FR EN

following article

Theme - La Traviata

Perspectives

Forever Free ... Sempre libera

A brief history of La Traviata at the Paris Opera — By Simon Hatab

Of all Verdi’s works, La Traviata is without doubt that which most openly tackles political questions. However, unlike Simon Boccanegra or Un ballo in maschera, the work is also tinged with the scent of scandal. Following the revival of Benoît Jacquot’s production and with Simon Stone’s version in the offing, we look back over the history of Verdi’s unquestionably subversive opera.

From its first performance in Venice in 1853 onwards, Verdi’s most celebrated opera has been tinged with the scent of scandal: the censors objected to the contemporary setting of the plot and obliged the composer to transpose it to the period of Louis XIV. Indeed, audiences could not bear to see their own reflections in the mirror Verdi held up to them: the reflection of a hypocritical society prepared to lead astray – such is the literal meaning of the word traviata – a woman and sacrifice her on the altar of bourgeois morality.

From that time on, the story of Violetta Valery, repentant courtesan, who sacrifices her love for Alfredo to preserve the honour of his family, can be interpreted in two different ways: the first compassionate, consisting in seeing Violetta’s death as her redemption; the other as sketched by Roland Barthes, who analyses the libretto from the angle of social domination, arguing that Marguerite’s (Violetta’s) sacrifice is “a means (far superior to love) of gaining recognition from the world of her masters”. It is a safe bet that the most subversive productions opt for this second interpretation.

The work was first performed in France in 1856 at the Théâtre des Italiens. That this Italian composer, who clearly appreciated French authors, having already set Victor Hugo, should have chosen a libretto inspired by La Dame aux camellias by Alexandre Dumas the younger, was a matter for self-congratulation. Verdi, it was said, took great care over the choice of his singers. During performances at Les Italiens, the critics slated a Violetta “so stalwart that audiences actually laughed when she was obliged to convey with a persistent little cough that she was to die in the last act”.

In 1886, the work transferred to the Opéra-Comique before entering the repertoire at the Palais Garnier in 1926. On this occasion, it was Fanny Heldy who gave voice to Violetta and Georges Thill to Alfredo. They were succeeded by Janine Micheau, Renée Doria, Jacqueline Brumaire, Andrée Esposito, Andrea Guiot, Katia Ricciarelli, Cecilia Gasdia (Violetta); Beniamino Gigli, Nicolai Gedda, Alain Vanzo, Alberto Cupido, Giacomo Aragall (Alfredo) and Ernest Blanc, Robert Massard, Louis Quilico, Gabriel Bacquier, Leo Nucci and Lajos Miller (Germont).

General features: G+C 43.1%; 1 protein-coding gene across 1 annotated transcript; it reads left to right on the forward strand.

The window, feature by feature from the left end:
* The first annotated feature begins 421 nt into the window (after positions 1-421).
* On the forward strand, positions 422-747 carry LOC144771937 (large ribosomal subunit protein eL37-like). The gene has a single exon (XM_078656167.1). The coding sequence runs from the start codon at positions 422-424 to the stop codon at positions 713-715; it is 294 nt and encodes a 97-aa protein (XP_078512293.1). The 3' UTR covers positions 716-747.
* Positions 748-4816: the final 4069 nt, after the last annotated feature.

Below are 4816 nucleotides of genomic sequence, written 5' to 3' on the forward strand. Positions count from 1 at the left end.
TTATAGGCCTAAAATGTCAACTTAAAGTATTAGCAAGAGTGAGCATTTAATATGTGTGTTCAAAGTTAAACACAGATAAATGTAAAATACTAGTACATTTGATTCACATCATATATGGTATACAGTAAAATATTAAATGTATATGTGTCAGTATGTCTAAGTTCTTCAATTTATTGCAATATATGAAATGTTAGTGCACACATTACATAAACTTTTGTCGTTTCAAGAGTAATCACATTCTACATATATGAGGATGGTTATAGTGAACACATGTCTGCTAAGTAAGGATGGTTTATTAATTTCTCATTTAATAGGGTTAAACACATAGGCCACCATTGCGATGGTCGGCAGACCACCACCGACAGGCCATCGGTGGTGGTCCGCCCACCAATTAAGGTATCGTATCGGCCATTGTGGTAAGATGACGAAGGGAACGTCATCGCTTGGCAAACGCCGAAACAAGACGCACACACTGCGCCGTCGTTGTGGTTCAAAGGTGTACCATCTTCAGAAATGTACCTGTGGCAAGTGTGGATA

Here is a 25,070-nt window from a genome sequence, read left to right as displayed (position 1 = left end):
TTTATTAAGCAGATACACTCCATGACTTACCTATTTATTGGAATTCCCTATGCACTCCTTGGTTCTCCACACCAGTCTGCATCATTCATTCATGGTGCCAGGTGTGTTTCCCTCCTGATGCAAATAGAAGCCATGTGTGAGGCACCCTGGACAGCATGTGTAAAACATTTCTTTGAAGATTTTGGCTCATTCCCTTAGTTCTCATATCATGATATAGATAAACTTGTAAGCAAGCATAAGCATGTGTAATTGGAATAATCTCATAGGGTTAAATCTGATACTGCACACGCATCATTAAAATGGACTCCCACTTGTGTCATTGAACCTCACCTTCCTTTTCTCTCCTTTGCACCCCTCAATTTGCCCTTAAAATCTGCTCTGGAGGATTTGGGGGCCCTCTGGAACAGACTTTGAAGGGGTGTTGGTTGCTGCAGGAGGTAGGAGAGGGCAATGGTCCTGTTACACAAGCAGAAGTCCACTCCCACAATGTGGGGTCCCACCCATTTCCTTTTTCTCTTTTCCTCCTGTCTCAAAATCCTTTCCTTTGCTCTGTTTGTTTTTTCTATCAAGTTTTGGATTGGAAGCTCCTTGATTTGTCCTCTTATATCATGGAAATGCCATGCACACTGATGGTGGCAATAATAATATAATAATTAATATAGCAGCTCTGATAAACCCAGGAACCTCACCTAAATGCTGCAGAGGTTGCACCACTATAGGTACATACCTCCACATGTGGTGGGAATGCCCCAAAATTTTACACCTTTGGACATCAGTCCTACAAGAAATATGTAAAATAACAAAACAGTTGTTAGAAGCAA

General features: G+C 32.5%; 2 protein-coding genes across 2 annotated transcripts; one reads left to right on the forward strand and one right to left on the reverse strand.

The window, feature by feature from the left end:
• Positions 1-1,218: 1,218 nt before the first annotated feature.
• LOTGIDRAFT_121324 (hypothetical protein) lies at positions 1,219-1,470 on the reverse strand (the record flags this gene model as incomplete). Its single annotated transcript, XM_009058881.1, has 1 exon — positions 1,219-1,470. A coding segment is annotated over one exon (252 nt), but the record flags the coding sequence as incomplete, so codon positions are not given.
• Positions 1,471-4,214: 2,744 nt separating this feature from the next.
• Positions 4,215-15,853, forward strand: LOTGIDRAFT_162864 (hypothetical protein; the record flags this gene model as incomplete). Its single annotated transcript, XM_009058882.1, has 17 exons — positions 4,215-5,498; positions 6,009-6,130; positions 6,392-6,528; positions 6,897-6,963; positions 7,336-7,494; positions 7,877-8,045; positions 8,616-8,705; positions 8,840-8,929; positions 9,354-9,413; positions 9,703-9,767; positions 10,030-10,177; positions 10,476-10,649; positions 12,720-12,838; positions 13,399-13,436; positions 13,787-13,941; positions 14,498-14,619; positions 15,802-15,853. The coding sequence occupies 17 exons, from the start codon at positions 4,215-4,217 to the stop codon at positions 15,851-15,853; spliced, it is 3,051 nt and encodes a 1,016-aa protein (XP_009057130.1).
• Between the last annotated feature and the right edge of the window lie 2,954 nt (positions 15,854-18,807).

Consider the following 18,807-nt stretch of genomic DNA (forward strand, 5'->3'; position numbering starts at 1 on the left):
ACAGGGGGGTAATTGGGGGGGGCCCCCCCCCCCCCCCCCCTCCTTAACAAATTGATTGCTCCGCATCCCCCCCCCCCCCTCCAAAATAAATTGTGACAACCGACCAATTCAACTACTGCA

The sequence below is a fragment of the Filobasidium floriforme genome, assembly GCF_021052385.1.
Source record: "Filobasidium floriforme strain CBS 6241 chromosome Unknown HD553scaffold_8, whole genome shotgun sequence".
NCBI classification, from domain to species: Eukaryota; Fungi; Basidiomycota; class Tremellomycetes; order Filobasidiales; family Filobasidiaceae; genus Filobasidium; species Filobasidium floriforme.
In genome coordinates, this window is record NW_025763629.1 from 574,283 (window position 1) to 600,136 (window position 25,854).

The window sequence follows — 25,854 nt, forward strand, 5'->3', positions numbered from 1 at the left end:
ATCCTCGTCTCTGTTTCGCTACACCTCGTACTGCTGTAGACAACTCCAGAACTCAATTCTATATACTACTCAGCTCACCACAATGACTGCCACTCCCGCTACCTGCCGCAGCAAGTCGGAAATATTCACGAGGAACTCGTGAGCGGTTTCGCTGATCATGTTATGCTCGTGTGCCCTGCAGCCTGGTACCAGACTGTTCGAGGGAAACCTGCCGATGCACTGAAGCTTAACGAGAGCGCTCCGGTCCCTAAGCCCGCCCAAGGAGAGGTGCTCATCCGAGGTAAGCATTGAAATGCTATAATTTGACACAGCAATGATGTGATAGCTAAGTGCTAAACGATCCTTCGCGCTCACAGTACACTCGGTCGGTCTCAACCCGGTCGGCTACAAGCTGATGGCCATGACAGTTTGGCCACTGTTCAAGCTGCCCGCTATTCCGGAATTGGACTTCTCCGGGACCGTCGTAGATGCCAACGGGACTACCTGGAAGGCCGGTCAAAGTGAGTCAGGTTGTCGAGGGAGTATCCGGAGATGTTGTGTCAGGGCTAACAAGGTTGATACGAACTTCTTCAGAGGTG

With Franco Zeffirelli’s production in 1986 a whole new genre arrived at the Paris Opera: an opulent and luxurious stage set, with a monumental staircase and Italian-style moiré drapes and floral decorations... If this production has passed into posterity, it is as much thanks to its many revivals the world over as to Zeffirelli's own film version made in 1983 starring Teresa Stratas as Violetta, Placido Domingo as Alfredo and Cornell MacNeil as Germont and conducted by James Levine. A Traviata more lavish than moving? That was the verdict of Le Monde: “It fully satisfies the eye with its opulent sets and marvellous lighting, but scarcely touches on the mystery of tormented souls.”

This “mystery of tormented souls”, did Jonathan Miller’s 1997 production at Opera Bastille touch on it more satisfactorily? Violetta has never appeared more alone or more fragile than on that immense stage. Conducted by James Conlon, Angela Gheorgiu lent her voice to Violetta and Ramon Vargas to Alfredo.

2007 saw a return to the more intimate setting of the Palais Garnier for a production conducted by Sylvain Cambreling and directed by Christoph Marthaler. Beneath Anna Biebrock’s neon lights which created a clinical effect in violent contrast with the theatre's golden hues, the director traced the spasms and starts that betray the hidden impulses of that petit bourgeois society. Opposite Jonas Kaufmann’s Alfredo and José Van Dam’s Germont, Christine Schäfer incarnated a Traviata that was fragile and moving, reminiscent of Edith Piaf. On stage, a silent dancer stripped to satisfy the desires of some, whilst others rushed in to cover her. Did she really exist? She seemed to embody the reality we might wish to silence but which persists, the sight of which is profoundly disturbing.

Seven years later, it was the turn of director Benoît Jacquot to take up Verdi’s masterpiece in order to depict, through the destiny of Violetta, “the Fall of a woman”. In his production, the stage of Opera Bastille was dominated by Manet’s Olympia, a painting that caused a scandal in 1863 because of its subject: a prostitute waiting for a client. A way, perhaps, of recapturing a whiff of the scandal that, ever since it was first performed, seems to have been the mark of La Traviata?    

Your reading: Forever Free ... Sempre libera

Other articles of the theme

Related articles